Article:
I came to Costa Rica thinking that here, I’d find healthier food than what I get back home in the States, since my travels around the world have taught me that food tends to be fresher and more natural abroad. I thought the same would be true of Costa Rica.
It is to some extent. You can pick fruit right off the trees here; I’ve got a noni, a couple of grapefruit and ten or twelve orange and papaya trees in my backyard, but beyond the fruit, the town I’m staying in lacks other good healthy staples, especially whole grains, nuts and organic meat and dairy.
The local supermarket sells white bread and rice only. No whole grains, no brown rice, no nothing. The only nuts for sale are peanuts, which are tainted with propylene glycol in order to preserve them. And while meat tends to be fresher than back home, the cows and chicks get antibiotics here, too. Surprisingly, they do sell organic coffee. (Praise God for the small things!).
Soft drinks and cow’s milk are the only beverages sold. Forget goat dairy or juice (although the locals do make juice from their backyard fruits!).
Before I came to this town, I had stuffed my suitcase full with brown rice and almonds, anticipating that I wouldn’t find these foods here. So I’m doing okay and eating relatively well. But as I look at the locals–young kids with obesity, my five year-old neighbor boy with ADD and his ten year-old sister who gets migraines–I see the result of the town’s dearth of wholesome foods.
It doesn’t get any better anywhere else around the country. In a few towns and in the capital of San Jose, some organic and whole grain food is sold, but on the whole, the people of Costa Rica have incorporated lots of junk into their daily diet, just as people from North America. The up-and-coming implementation of CAFTA, the Central American Free Trade Agreement, will make it even easier for fast food and synthetic garbage to make its way into the food supply.
I doubt Costa Rica is an isolated example of what’s happening to this world. Everywhere, fast food, sugar, hormones, antibiotics and harmful chemicals are making their way into people’s diets. While this saddens me, I am also grateful for being able to distinguish a healthy food from one that isn’t, for my sake and others’, and for understanding the ramifications of putting the wrong things into my body. If it hadn’t been for Lyme disease, I wouldn’t have realized how much trouble we are really in. I wouldn’t have taken the time to research and discover that my poor diet was part of the reason for my illness, and that if I hoped to recover from Lyme, I would have to change my habits. I am also grateful for this knowledge because it means I can educate others about the dangers of eating foods that really should not be called food, which is a huge blessing for me.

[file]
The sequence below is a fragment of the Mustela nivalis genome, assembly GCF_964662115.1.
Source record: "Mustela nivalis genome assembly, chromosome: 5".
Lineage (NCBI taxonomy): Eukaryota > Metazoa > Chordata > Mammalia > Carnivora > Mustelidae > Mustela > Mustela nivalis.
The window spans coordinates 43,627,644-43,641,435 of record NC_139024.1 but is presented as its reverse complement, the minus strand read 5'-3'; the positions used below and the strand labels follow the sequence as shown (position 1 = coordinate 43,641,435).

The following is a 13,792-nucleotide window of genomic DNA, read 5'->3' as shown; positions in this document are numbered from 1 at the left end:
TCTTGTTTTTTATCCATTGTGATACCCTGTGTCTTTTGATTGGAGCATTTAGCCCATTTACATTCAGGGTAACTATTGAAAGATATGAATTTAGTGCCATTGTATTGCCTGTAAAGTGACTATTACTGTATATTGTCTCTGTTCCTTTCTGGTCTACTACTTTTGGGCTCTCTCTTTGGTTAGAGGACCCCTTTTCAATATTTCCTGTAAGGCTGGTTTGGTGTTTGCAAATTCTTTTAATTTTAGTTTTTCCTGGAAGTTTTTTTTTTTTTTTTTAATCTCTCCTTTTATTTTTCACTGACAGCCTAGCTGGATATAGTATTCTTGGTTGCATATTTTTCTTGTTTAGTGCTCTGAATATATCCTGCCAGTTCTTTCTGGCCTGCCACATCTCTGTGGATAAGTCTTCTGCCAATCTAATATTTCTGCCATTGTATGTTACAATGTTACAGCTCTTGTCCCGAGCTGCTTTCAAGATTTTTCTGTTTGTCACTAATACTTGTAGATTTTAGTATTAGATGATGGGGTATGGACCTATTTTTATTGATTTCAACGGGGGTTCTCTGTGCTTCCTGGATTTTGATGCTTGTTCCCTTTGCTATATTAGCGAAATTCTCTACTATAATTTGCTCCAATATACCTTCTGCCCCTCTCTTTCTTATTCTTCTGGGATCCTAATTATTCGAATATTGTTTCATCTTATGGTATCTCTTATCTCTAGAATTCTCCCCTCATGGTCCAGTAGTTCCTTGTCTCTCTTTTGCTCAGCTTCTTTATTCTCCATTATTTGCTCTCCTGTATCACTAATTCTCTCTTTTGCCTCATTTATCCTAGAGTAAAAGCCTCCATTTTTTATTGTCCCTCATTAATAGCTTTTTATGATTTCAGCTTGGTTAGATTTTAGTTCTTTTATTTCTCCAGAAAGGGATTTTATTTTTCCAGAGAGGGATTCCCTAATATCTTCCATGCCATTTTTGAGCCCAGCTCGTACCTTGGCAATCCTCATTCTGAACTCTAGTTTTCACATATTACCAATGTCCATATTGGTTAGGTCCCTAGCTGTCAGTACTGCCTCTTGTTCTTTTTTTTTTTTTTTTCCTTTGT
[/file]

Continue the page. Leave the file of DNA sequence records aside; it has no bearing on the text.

I’m sure I’m not the only one who has had to get sick to realize how a poor diet can affect a person’s health. If you’ve begrudgingly changed your diet due to Lyme disease, be thankful. You’ll probably live longer than your so-called “healthy” neighbor who regularly ingests ketchup and potato chips, and you now have the great gift of dietary wisdom to offer others.
When I suggested to my neighbors that their poor diet was causing, or exacerbating their children’s migraines and ADD, they agreed that it would be good to find a way to stop using artificial products. But then the mother said to me, “Connie, people wouldn’t buy brown rice, even if it was sold here.”
Most people are led by their palates. This is tragic, because what they are essentially saying is that it’s better to eat something that pleases their taste buds for five minutes, than to ingest foods that give them more energy, and over the long haul, will keep them stronger, healthier and happier.
Perhaps this isn’t something many people can appreciate until they lose their health. Hence another benefit of Lyme disease. Truly, for some of us, diet is a serious quality of life issue. We can’t afford to eat junk on a daily basis, or our symptoms will morph into mega-monsters.
When you are fed up with having to forego treats and foods that you adore, remember that your discipline is paying off. Yes, I’m sure you still feel miserable–if you didn’t, you probably wouldn’t be reading this blog. But certainly you are much better off symptom-wise than if you had been eating Wonder bread and Twinkies every day. And just think of how you can help others who don’t realize that their so-called healthy fat-free strawberry yogurt is loaded with chemicals that are working diligently to kill them. Yes, educate them! This is one of the gifts that Lyme disease has given you. To save not only your life, but to help save the lives of others, by teaching them to make good dietary decisions.